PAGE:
- Year Published: 1915
- Language: English
- Country of Origin: United States of America
- Source: Barnum, R. (1915). Squinty, the comical pig. New York: Barse and Hopkins.
- Flesch–Kincaid Level: 3.5
- Word Count: 1,508
Barnum, R. (1915). Chapter 6: “Squinty on a Journey”. Squinty, the Comical Pig (Lit2Go Edition). Retrieved March 09, 2014, from
Barnum, Richard. "Chapter 6: “Squinty on a Journey”." Squinty, the Comical Pig. Lit2Go Edition. 1915. Web. <>. March 09, 2014.
Richard Barnum, "Chapter 6: “Squinty on a Journey”," Squinty, the Comical Pig, Lit2Go Edition, (1915), accessed March 09, 2014,.
“Mamma, did you hear what they were saying about Squinty?” asked Wuff-Wuff, as the boy and the two men walked away from the pig pen.
“Oh, yes, I heard,” said Mrs. Pig. “I shall be sorry to lose Squinty, but then we pigs have to go out and take our places in this world. We cannot always stay at home in the pen.”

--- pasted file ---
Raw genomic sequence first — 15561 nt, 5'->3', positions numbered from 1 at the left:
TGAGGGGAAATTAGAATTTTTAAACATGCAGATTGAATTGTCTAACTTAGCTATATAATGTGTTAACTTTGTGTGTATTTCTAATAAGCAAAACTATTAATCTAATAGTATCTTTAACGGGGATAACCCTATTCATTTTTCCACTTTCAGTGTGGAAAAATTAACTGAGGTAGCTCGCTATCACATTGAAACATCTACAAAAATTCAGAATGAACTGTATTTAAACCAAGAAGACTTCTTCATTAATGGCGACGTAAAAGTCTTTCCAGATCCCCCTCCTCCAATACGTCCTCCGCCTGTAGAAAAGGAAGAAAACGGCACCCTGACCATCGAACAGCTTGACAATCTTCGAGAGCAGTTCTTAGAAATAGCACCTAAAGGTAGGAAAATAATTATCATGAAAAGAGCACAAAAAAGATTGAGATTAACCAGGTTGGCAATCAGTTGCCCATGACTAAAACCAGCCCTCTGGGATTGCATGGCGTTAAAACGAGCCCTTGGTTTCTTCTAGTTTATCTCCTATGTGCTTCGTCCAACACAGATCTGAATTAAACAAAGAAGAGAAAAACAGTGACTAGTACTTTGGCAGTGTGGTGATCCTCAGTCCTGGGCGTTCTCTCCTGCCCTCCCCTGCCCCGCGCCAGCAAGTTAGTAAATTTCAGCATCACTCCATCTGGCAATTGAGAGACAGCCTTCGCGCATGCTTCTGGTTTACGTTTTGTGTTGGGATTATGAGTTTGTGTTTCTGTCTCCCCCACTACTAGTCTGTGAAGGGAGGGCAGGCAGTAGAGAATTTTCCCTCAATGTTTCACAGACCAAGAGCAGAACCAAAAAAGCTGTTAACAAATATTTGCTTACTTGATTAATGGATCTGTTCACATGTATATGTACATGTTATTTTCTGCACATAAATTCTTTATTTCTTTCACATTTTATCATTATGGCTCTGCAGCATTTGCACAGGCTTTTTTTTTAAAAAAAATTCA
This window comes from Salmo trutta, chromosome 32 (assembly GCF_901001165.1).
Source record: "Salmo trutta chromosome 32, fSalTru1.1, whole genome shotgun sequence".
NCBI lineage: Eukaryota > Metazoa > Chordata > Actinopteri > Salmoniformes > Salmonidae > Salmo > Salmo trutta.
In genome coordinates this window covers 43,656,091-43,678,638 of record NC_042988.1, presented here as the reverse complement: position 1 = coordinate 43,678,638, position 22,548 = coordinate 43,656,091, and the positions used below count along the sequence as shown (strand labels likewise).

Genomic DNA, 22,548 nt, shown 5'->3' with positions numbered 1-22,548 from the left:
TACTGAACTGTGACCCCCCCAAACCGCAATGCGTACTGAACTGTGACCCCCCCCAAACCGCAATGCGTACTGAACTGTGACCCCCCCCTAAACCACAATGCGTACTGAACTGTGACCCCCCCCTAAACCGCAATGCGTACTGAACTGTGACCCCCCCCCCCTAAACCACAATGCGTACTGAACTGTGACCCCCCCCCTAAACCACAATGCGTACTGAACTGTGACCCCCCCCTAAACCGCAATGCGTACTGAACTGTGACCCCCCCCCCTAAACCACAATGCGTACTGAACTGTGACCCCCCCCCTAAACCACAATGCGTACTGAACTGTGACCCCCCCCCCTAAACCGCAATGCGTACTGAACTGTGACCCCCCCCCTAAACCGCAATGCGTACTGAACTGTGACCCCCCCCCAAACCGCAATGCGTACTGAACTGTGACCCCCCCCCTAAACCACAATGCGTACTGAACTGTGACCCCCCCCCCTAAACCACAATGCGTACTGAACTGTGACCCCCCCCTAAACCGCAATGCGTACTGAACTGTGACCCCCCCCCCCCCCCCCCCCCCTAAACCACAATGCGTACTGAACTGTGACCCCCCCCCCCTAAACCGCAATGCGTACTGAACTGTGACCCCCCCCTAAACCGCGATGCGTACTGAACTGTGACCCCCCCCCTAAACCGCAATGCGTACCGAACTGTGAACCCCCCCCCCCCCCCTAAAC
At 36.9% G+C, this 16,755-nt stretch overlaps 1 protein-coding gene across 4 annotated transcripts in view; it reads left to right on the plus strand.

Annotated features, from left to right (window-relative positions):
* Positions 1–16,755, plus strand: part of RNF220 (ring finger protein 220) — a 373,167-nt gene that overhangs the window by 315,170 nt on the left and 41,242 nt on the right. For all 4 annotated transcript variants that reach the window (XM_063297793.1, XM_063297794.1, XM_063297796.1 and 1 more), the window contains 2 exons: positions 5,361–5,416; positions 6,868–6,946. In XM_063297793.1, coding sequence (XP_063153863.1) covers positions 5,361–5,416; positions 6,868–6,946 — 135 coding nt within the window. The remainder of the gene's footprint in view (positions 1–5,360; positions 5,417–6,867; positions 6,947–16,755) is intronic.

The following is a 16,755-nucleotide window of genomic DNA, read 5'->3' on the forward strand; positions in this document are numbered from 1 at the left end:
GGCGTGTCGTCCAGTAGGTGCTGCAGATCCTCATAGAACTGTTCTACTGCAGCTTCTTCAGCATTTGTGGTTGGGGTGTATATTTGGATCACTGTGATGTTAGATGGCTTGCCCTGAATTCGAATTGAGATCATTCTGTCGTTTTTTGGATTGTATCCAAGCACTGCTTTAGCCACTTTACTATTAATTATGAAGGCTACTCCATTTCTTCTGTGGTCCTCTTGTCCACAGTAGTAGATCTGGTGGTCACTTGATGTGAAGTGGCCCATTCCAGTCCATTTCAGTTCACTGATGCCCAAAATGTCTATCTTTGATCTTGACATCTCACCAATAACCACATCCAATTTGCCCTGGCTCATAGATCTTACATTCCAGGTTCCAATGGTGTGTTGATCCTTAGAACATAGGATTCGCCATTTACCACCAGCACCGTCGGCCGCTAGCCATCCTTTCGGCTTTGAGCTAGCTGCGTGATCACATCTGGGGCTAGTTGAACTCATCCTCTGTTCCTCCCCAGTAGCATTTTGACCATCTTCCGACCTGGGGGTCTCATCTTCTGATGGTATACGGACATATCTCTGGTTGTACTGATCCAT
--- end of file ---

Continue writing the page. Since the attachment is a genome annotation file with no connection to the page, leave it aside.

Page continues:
“Yes, that is so,” spoke Mr. Pig. “But Squinty is rather young and small to start out. However, it may all be for the best. Now, Squinty, you had better keep yourself nice and clean, so as to be ready to go on a journey.”
“What’s a journey?” asked the comical little pig, squinting his eye up at the papa pig.
“A journey is going away from home,” answered Mr. Pig.
“And does it mean having adventures?” asked Squinty, flopping his ears backward and forward.
“Yes, you may have some adventures,” replied his mother. “Oh dear, Squinty! I wish you didn’t have to go and leave us. But still, it may be all for your good.”
“We might hide him under the straw,” suggested Wuff-Wuff. “Then that boy could not find him when he comes to put him in a box, and take him away.”
“No, that would never do,” said Mr. Pig. “The farmer is stronger and smarter than we are. He would find Squinty, no matter where we hid him. It is better to let him do as he pleases, and take Squinty away, though we shall all miss him.”